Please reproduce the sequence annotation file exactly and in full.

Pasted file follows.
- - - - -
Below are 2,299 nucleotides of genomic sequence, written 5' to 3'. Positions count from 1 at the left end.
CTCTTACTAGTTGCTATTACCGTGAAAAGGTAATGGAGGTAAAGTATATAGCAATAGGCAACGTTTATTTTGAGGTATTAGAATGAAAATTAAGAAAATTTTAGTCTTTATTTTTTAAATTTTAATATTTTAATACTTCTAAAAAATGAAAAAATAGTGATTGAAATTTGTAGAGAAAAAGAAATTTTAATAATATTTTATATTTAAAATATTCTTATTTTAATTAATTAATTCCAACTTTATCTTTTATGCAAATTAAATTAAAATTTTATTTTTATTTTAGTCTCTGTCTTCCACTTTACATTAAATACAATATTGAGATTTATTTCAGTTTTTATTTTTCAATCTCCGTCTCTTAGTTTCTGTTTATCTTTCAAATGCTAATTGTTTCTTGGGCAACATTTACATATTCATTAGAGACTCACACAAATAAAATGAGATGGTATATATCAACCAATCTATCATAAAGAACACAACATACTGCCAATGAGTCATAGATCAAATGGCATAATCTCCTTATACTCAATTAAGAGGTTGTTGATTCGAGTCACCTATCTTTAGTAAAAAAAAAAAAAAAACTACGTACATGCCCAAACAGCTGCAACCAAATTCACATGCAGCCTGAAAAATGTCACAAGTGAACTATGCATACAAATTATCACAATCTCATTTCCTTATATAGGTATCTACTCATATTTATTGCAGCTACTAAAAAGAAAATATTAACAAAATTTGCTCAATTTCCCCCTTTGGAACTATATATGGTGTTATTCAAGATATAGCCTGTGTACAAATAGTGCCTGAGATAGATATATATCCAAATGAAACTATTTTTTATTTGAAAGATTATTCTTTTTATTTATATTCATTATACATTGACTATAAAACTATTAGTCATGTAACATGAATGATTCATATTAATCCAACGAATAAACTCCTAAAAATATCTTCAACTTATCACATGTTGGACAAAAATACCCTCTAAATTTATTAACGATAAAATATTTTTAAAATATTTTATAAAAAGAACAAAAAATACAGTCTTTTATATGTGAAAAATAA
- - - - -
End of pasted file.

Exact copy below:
Below are 2,299 nucleotides of genomic sequence, written 5' to 3'. Positions count from 1 at the left end.
CTCTTACTAGTTGCTATTACCGTGAAAAGGTAATGGAGGTAAAGTATATAGCAATAGGCAACGTTTATTTTGAGGTATTAGAATGAAAATTAAGAAAATTTTAGTCTTTATTTTTTAAATTTTAATATTTTAATACTTCTAAAAAATGAAAAAATAGTGATTGAAATTTGTAGAGAAAAAGAAATTTTAATAATATTTTATATTTAAAATATTCTTATTTTAATTAATTAATTCCAACTTTATCTTTTATGCAAATTAAATTAAAATTTTATTTTTATTTTAGTCTCTGTCTTCCACTTTACATTAAATACAATATTGAGATTTATTTCAGTTTTTATTTTTCAATCTCCGTCTCTTAGTTTCTGTTTATCTTTCAAATGCTAATTGTTTCTTGGGCAACATTTACATATTCATTAGAGACTCACACAAATAAAATGAGATGGTATATATCAACCAATCTATCATAAAGAACACAACATACTGCCAATGAGTCATAGATCAAATGGCATAATCTCCTTATACTCAATTAAGAGGTTGTTGATTCGAGTCACCTATCTTTAGTAAAAAAAAAAAAAAAACTACGTACATGCCCAAACAGCTGCAACCAAATTCACATGCAGCCTGAAAAATGTCACAAGTGAACTATGCATACAAATTATCACAATCTCATTTCCTTATATAGGTATCTACTCATATTTATTGCAGCTACTAAAAAGAAAATATTAACAAAATTTGCTCAATTTCCCCCTTTGGAACTATATATGGTGTTATTCAAGATATAGCCTGTGTACAAATAGTGCCTGAGATAGATATATATCCAAATGAAACTATTTTTTATTTGAAAGATTATTCTTTTTATTTATATTCATTATACATTGACTATAAAACTATTAGTCATGTAACATGAATGATTCATATTAATCCAACGAATAAACTCCTAAAAATATCTTCAACTTATCACATGTTGGACAAAAATACCCTCTAAATTTATTAACGATAAAATATTTTTAAAATATTTTATAAAAAGAACAAAAAATACAGTCTTTTATATGTGAAAAATAA